NOW, that having that out of the way - the NFL is all abuzz with reports that Brett Favre may have shared the Packers' play secrets with now-deposed Matt Millen in Week 2 of the season in a 90-minute teaching session.

Has anybody pointed out that the Packers rolled up 447 yards and 34 offensive points that day and beat the Lions 48-25?

In trade secrets lingo, even if Favre did it this was just a misappropriation that didn't cause the Packers any damage. Case dismissed.

7 Year Trade Secrets Theft Conviction Reversed by Texas Court of Appeals

By Todd
The Texas Court of Appeals in the sixth district handed down the opinion Oct. 17, acquitting Frank McClain Jr. of stealing trade secrets from his former Lufkin employer, Didrikson and Associates, and throwing out his seven-year prison sentence. Interestingly, they not only reversed the conviction but have ordered an entry of acquittal in the matter - such that McClain cannot be retried in the matter.

Didrikson and Associates is a company that services the petrochemical and pipeline industries.
The opinion stated materials, known as backsheets, that McClain took from his employer to open a competing company are not trade secret, which was the basis of the evidence used to convict McClain in 2006. An Angelina County state district judge later sentenced him to seven years in prison.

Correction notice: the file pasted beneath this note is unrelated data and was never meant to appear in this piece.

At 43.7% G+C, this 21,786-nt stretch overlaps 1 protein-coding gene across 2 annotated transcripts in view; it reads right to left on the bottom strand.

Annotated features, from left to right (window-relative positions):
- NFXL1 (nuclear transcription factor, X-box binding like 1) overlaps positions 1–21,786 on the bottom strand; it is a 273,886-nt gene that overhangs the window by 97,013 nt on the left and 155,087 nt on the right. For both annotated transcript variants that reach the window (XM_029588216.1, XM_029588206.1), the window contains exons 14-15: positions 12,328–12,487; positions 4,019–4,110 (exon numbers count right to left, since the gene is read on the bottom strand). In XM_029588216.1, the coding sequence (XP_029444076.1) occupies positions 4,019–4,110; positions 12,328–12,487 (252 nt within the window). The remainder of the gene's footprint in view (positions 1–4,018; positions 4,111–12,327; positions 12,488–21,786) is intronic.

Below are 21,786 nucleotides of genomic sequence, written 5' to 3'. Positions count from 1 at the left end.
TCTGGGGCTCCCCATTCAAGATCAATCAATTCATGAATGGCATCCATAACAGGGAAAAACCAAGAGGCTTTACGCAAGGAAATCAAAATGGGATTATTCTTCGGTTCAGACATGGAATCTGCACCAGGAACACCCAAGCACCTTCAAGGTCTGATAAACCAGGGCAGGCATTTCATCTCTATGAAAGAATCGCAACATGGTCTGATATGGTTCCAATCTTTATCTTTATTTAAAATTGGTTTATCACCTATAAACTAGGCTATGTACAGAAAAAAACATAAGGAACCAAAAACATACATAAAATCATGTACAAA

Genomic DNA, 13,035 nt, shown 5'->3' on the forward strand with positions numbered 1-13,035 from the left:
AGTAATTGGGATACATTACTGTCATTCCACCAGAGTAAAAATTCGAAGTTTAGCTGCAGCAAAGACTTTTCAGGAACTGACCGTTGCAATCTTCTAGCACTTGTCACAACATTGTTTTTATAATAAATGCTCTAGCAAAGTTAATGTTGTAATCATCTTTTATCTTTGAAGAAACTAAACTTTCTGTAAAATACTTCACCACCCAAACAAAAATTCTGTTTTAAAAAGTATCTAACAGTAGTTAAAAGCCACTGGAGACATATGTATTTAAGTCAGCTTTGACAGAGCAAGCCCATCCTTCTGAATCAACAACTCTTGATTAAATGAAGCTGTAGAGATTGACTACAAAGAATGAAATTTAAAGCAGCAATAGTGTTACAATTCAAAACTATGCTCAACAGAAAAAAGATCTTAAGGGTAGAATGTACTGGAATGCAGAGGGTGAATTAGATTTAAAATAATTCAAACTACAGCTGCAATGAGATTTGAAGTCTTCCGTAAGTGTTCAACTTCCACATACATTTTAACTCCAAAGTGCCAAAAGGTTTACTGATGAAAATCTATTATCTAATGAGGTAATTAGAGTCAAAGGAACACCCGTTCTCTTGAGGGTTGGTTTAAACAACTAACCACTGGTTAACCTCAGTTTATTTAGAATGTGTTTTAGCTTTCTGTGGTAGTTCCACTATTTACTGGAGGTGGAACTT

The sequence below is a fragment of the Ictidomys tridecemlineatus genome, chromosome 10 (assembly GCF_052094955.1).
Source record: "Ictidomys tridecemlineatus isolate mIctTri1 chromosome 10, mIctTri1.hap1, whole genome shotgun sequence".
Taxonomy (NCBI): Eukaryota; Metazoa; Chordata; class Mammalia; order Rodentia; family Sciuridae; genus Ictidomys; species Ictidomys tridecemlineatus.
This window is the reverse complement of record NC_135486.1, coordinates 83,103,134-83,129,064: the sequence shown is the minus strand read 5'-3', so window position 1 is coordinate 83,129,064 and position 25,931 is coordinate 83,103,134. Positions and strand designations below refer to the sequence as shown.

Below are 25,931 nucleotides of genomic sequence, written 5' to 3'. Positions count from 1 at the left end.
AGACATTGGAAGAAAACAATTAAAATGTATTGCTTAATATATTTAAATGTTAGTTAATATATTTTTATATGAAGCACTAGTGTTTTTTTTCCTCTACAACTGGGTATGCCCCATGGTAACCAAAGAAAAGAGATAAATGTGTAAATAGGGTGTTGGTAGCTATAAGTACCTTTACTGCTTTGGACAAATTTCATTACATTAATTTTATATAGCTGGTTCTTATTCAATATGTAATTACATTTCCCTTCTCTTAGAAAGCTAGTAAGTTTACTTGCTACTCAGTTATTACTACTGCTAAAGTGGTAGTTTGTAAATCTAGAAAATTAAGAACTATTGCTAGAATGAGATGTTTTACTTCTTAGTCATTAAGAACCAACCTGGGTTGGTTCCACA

McClain's appeal attorney Al Charanza, Jr. said he presented the case the first week of September. Although he was not surprised by the court's decision, he said he was impressed how quickly the opinion was issued.

"The court found what I have been saying all along — McClain is not guilty of stealing trade secrets," he said. "There was insufficient evidence."

In an opinion issued, the appellate court stated the trial record established the backsheets were public knowledge, and could not be considered trade secrets by legal definition.

"Didrikson admitted the backsheets had been placed in the public domain by GE, the original publisher," the opinion stated.

The opinion further stated any improvements or notes on the backsheets do not fall under trade secrets either.

"The only improvements identified as being stolen by McClain are the set-up sheets. Didrikson testified that the set-up sheets were McClain's idea and that McClain was the only person who created the set-up sheets," the appellate court stated.